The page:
“I’ve seen what most of the top-level players can do,” he says matter-of-factly, “and I think I can be the best player in the world.”
Koenig’s arrogance, a character flaw to which he freely admits, has alienated some of his peers. He’s even been described as “the most despised person in Scrabble.”
At first glance, though, Koenig doesn’t seem particularly menacing. He’s 30, thin, and baby-faced. He grew his brown goatee in order to make himself look a little older after he became a math teacher at Dwight-Englewood High School (his alma mater) in 2001 and was at first mistaken for a student. During tournaments, he rocks back and forth as he considers his next move, hugging a clipboard of score sheets. He looks stressed. Heavy sighs escape him.
Koenig is actually a relative newcomer to Scrabble. His restless and relentlessly analytical mind had previously seized upon chess. He took up the game of kings at age ten, eventually winning two New Jersey State Junior Championships and, at age 21, achieving FIDE Master status. Fewer than 6,000 of the 164,000 competitive chess players in the world reach that level. But in 2002, after reading Word Freak, Stefan Fatsis’ hugely influential 2001 best seller about competitive Scrabble, he switched.
“I said to myself, There’s no reason I can’t do this. I can be as good as the best guys in Scrabble.” His decision was influenced partly by the recognition that “I just don’t have the talent” to become a Grand Master. (There are currently 1,414 in the world.) But the element of chance in Scrabble appealed to him. “Scrabble is a great metaphor for life in that you’re going to be dealt very different things in different games,” he says. “But playing the best isn’t about getting the best or worst tiles. It’s about making the best of whatever you’re dealt.”
Scott Appel has watched Koenig grow into the player he is today. Appel was New Jersey’s number one Scrabble player before Koenig came along, and the two traded the top ranking during 2007 until last fall, when Augustine Adda, 30, of Belleville, took over the top spot. (Ratings are volatile because they are recalculated after every tournament.)
“When David came up,” Appel recalls, “he talked a bigger game than he had. It’s rare to see people talk s— as quickly as he did.” Another elite player on whom Koenig drew a bead was Marlon Hill, who placed second at the 1996 U.S. Scrabble Open and was featured prominently in both Fatsis’ book and in the 2004 Scrabble documentary, Word Wars. In a May 2007 posting on crossword-games-pro.com, a site open only to rated players, Koenig taunted Hill about an upcoming tournament in Hill’s hometown of Baltimore: “I’m looking forward to kicking Marlon’s ass, and everyone else’s.” Hill did not play that tournament, but Koenig has won both times the two have faced each other since.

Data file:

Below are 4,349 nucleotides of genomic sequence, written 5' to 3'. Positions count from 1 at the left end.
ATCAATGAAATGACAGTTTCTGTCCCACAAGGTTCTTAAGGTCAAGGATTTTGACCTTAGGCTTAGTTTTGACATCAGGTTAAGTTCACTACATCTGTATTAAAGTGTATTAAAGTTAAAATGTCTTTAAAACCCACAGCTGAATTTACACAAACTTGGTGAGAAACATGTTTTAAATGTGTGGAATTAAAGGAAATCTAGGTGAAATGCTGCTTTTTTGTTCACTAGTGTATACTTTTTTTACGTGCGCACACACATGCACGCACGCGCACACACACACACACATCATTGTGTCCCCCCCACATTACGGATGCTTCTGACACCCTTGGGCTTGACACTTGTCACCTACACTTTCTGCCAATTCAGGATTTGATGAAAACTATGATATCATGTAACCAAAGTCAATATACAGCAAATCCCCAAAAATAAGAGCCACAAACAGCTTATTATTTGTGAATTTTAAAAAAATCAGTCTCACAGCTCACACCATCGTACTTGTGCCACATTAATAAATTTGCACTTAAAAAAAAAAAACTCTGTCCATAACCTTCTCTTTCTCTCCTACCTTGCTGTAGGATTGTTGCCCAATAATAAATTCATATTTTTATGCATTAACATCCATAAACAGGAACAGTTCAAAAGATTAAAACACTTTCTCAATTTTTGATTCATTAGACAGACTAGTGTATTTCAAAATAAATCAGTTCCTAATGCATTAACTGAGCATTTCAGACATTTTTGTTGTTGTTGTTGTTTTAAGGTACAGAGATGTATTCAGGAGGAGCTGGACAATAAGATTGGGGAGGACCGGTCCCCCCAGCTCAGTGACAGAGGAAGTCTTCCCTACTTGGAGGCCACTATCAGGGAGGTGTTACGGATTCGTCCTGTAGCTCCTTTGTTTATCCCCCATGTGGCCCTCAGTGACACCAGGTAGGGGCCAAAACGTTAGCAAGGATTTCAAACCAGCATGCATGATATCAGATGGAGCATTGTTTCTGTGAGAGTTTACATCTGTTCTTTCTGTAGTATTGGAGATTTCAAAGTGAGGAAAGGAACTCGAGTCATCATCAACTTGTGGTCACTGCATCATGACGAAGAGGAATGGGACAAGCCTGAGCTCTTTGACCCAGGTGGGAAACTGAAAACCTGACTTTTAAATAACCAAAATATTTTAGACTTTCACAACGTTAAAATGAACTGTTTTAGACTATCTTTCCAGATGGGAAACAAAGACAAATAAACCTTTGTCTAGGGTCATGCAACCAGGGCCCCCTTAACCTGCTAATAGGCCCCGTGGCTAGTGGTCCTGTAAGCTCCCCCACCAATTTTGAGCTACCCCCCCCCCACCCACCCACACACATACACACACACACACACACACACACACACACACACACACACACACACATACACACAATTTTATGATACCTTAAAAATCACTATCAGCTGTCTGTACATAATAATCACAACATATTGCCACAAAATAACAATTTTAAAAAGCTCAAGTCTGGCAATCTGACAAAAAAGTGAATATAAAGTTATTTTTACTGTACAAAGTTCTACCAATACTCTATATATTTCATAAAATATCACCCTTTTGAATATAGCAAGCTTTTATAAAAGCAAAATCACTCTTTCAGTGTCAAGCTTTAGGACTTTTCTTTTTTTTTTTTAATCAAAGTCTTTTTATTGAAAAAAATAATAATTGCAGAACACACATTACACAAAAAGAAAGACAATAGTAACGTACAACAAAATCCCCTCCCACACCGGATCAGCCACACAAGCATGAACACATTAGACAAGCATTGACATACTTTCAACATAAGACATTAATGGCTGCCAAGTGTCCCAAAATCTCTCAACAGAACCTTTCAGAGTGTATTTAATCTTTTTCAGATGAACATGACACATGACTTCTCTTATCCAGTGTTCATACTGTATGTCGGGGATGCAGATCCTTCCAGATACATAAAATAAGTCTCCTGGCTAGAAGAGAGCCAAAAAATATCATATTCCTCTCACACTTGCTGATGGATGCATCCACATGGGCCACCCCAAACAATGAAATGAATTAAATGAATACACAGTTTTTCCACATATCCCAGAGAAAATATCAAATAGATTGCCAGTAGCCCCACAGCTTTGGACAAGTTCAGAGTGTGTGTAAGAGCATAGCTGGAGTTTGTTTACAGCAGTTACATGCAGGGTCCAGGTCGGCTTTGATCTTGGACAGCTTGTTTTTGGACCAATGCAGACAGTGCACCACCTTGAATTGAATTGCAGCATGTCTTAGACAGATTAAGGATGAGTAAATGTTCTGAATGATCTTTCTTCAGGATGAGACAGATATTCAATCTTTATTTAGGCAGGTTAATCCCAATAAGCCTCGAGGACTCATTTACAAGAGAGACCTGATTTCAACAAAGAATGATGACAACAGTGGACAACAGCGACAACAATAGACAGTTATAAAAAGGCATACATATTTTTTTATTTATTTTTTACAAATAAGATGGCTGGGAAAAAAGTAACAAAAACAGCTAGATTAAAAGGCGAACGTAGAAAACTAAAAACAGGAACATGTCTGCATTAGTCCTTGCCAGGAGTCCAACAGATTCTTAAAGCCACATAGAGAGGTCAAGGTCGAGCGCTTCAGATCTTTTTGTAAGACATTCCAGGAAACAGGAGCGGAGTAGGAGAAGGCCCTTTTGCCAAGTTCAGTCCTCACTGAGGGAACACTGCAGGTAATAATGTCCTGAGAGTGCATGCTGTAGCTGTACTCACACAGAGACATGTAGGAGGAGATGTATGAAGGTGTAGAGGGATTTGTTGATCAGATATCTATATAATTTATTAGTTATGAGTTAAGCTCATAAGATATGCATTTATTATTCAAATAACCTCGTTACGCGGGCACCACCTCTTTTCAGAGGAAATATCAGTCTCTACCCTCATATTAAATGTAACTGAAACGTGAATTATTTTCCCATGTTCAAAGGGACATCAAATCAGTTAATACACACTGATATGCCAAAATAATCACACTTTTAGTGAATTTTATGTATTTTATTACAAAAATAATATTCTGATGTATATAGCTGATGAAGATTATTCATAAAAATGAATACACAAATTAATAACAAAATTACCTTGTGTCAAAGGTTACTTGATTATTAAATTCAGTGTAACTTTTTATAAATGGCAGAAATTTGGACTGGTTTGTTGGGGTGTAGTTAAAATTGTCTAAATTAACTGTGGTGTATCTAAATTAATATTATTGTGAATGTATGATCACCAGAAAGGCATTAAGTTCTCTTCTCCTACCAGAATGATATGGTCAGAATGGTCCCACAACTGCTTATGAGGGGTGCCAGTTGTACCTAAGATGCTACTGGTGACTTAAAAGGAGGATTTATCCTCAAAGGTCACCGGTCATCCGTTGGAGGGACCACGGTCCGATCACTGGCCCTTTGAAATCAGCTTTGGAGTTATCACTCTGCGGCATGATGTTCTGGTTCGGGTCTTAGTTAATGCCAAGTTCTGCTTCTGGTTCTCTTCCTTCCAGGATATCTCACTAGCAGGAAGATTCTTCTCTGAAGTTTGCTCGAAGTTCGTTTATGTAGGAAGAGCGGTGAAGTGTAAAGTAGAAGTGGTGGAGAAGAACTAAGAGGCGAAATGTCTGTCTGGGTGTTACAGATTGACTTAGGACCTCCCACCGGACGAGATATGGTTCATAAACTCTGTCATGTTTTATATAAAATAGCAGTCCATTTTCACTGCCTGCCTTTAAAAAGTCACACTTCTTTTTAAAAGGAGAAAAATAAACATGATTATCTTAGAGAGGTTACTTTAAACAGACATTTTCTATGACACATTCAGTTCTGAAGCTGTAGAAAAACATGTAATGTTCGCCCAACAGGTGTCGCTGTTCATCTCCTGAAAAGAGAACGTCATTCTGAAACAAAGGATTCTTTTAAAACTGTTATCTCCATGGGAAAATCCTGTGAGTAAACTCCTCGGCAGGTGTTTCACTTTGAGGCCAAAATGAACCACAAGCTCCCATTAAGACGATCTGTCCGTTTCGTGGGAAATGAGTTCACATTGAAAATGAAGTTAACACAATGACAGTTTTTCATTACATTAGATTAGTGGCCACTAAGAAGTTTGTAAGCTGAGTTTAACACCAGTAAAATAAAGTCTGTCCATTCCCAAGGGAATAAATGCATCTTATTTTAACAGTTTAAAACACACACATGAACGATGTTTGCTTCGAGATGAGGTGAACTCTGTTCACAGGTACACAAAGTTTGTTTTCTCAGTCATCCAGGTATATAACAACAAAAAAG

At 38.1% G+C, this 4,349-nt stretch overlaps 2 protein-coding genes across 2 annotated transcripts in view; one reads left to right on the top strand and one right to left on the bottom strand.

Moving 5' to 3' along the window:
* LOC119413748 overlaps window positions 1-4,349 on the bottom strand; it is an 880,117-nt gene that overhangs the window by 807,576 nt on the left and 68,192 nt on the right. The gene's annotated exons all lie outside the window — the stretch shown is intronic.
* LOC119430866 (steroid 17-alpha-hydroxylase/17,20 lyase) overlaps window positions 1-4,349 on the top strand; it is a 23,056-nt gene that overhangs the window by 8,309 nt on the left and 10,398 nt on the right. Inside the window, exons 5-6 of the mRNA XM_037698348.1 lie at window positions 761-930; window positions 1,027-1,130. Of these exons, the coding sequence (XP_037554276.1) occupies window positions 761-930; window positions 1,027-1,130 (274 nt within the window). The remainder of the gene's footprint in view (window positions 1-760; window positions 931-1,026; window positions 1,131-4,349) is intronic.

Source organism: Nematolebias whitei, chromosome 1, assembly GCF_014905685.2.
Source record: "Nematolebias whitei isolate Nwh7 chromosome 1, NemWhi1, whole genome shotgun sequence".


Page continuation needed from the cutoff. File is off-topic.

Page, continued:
Koenig threw himself into Scrabble, quickly learning his twos and threes (two- and three-letter words) and high-probability bingos. (A bingo, worth a bonus 50 points over the word score, occurs when a player uses all seven letters in his rack.) He began trekking across the Hudson every Thursday to play at the Manhattan Scrabble Club, arriving early to study his word lists over a cheddar burger (relish, pickle, no fries) and a large water at Burger Heaven. He later began using computer programs like Zyzzyva, studying 500 to 1,000 words a day.
There are 178,691 words in Scrabble’s Official Tournament and Club Word List. Koenig won’t reveal how many he knows—he’d rather keep opponents guessing.
There is an art to choosing which words to study. “It’s a balancing act between breadth and depth,” he says. A word such as coccyges (plural of coccyx) “isn’t worth learning” because the probability of being able to play it is too slim.
One of the first things a serious Scrabble competitor learns is how many tiles of each letter are in the set. (They range from twelve E’s to one each of J, K, Q, X, and Z.) Playing coccyges would require having both of the C’s in the bag plus one of the two blank tiles.
Daily study for two or more hours is considered minimum for top-level players. Joel R. Sherman, another of the warriors profiled in Word Freak and Word Wars, sees word study as mental replenishment. “It’s like pouring water into a bucket that has a hole in the bottom of it,” he says. “You need to keep filling it.”
It might seem to disparage Scrabble that most top players don’t bother learning the meanings of the more esoteric words. The fact is, it isn’t necessary. (In a recent tournament in Atlantic City, Koenig played qaid, vertu, and genii, which he could define, and souari and oolites, which he couldn’t.) Scrabble as recreation is a vocabulary game; but at the tournament level it is a pressure-packed game of probability, letter permutations, and exploitation of patterns on the board. Christine Economos, a member of the Manhattan Scrabble Club and a serious player for ten years, says of her fellow competitors, “You can’t drive with them. They start anagramming the signs.”